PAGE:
Distinguishing facts from propaganda during two months of pro-democracy protests in Hong Kong is difficult, but important realities now appear clear.
China solemnly agreed to special status for Hong Kong in the 1984 Sino-British Joint Declaration. It promised a “high degree of autonomy,” and declared that democracy, the rule of law, and basic human rights would be maintained under the “one country, two systems” model for 50 years.
Beijing has systematically violated these commitments since the 1997 handover, especially in recent years. Its appointed Hong Kong government has opted not to safeguard its autonomy. This harms the city, including its estimated 300,000 Canadian residents, and the vast amount of investment that now enters China through it in large measure because of the still exemplary legal system.
Beijing’s 2014 White Paper on Hong Kong effectively dismissed the continued applicability of the Joint Declaration. It refused to honour long-promised democratic reforms in 2014-15. Some elected legislators were barred from taking up their office in the partially democratic Legislative Council. Some candidates were barred from running for office. Pro-democracy protesters faced harsh sentences; a political party was banned.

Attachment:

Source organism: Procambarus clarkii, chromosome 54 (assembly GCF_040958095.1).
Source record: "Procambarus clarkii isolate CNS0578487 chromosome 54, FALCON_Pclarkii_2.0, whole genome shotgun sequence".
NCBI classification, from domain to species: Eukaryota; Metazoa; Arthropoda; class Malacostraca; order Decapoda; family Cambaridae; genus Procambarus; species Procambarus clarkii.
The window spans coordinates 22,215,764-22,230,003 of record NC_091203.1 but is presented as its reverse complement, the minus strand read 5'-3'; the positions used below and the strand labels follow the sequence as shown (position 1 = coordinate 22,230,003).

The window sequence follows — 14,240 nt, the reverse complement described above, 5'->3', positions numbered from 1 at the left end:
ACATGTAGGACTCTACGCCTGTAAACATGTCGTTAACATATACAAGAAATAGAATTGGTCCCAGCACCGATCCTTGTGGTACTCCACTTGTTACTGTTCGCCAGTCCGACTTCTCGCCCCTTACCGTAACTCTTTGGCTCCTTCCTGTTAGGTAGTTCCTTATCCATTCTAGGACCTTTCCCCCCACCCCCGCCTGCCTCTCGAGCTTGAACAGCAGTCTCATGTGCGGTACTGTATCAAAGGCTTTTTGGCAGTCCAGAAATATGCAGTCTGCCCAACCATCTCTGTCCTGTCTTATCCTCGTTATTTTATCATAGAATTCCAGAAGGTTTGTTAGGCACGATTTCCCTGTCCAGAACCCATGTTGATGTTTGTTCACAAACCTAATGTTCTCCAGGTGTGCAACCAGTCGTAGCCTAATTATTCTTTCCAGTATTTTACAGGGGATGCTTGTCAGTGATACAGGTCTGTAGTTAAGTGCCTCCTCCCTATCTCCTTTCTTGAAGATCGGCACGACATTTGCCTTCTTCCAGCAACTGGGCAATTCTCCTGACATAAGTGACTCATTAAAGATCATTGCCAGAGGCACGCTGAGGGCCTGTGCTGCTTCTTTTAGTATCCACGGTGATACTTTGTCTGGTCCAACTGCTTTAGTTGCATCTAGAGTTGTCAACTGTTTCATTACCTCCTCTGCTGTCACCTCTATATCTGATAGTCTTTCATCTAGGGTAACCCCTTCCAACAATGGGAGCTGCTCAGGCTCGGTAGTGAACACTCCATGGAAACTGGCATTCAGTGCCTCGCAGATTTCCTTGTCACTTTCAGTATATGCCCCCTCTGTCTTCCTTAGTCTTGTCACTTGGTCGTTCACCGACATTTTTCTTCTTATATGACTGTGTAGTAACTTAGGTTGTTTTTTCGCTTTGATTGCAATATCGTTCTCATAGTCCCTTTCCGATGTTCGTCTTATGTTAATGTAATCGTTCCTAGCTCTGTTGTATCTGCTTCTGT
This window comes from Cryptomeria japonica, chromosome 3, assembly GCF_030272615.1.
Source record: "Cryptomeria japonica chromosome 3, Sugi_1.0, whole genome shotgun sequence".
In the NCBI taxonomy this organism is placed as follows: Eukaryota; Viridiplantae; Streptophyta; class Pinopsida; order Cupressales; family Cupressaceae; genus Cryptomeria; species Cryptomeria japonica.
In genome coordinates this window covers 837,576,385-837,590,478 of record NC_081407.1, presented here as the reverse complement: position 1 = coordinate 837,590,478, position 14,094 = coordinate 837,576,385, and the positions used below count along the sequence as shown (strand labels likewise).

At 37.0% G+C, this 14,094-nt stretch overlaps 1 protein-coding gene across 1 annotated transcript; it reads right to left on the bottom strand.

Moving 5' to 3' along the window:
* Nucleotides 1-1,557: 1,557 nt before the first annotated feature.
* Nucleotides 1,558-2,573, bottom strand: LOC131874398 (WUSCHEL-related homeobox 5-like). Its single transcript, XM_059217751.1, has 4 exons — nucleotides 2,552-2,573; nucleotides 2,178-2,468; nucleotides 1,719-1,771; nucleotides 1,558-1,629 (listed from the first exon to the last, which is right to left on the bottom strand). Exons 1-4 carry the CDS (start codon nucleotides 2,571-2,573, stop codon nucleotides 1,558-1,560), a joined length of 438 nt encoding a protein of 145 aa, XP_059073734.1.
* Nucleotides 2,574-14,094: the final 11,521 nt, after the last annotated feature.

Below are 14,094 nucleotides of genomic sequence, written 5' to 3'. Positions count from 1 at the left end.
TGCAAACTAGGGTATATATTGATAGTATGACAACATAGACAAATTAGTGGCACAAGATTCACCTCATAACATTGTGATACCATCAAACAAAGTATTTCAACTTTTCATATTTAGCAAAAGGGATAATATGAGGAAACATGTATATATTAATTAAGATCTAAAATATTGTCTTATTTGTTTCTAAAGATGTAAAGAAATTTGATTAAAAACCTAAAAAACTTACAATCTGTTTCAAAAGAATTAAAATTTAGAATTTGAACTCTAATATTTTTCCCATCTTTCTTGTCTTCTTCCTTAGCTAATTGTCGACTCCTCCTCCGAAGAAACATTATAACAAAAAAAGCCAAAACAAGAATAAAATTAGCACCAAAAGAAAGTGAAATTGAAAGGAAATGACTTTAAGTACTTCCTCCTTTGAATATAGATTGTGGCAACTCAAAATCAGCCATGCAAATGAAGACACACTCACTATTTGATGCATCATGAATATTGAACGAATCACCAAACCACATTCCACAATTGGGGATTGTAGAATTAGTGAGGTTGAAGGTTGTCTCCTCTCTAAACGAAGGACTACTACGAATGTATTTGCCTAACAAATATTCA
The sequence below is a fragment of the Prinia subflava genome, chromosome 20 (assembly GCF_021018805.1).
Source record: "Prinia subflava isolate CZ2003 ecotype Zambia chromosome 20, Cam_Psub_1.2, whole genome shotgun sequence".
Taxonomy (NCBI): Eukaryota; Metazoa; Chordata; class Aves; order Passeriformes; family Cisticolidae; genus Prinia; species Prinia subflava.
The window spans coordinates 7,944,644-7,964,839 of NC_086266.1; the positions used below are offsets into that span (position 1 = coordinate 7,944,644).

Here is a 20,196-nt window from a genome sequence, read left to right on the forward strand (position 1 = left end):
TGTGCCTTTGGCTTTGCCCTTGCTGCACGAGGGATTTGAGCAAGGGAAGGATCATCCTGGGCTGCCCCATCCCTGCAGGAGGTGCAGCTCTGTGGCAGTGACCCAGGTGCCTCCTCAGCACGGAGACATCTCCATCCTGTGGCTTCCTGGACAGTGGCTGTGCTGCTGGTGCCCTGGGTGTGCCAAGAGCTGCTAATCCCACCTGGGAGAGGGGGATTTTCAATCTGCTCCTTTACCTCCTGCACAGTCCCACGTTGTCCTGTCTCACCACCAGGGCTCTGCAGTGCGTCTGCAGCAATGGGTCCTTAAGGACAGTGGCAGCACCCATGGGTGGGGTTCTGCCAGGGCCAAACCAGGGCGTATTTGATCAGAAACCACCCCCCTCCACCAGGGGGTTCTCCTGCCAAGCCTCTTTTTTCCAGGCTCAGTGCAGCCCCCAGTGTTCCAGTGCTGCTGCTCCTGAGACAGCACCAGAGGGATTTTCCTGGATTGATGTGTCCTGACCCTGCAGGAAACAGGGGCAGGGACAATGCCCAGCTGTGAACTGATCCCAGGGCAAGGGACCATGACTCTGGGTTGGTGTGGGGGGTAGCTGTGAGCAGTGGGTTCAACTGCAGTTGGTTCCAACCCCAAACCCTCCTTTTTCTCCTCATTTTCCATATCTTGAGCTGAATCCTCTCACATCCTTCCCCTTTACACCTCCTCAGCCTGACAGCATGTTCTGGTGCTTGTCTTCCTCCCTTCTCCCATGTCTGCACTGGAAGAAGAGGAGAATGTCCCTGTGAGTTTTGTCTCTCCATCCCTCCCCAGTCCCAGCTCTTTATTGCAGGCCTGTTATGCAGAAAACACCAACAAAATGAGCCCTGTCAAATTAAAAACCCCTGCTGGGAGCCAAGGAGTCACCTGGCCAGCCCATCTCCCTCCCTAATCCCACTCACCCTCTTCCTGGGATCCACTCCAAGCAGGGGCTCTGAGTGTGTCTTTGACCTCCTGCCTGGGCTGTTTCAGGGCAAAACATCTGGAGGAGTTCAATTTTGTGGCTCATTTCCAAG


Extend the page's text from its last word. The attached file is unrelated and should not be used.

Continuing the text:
A proposed extradition law from Hong Kong chief executive Carrie Lam would have allowed the removal of persons in transit and political dissidents from the city to mainland China to face an Orwellian system without fair trials or judicial independence, and with widespread torture, forced confessions, televised confessions and executions.
The bill brought a million Hong Kongers into the streets on June 9. Three days later, protesters at a second demonstration were met with police tear gas, pepper spray, rubber bullets, and batons. Later, Lam announced she would “suspend” the measure, but protesters demanded its complete, unconditional, and permanent withdrawal. A week later, two million persons took to the streets. Lam has since declared the bill “dead” but her refusal to withdraw it completely has led to more protests. more here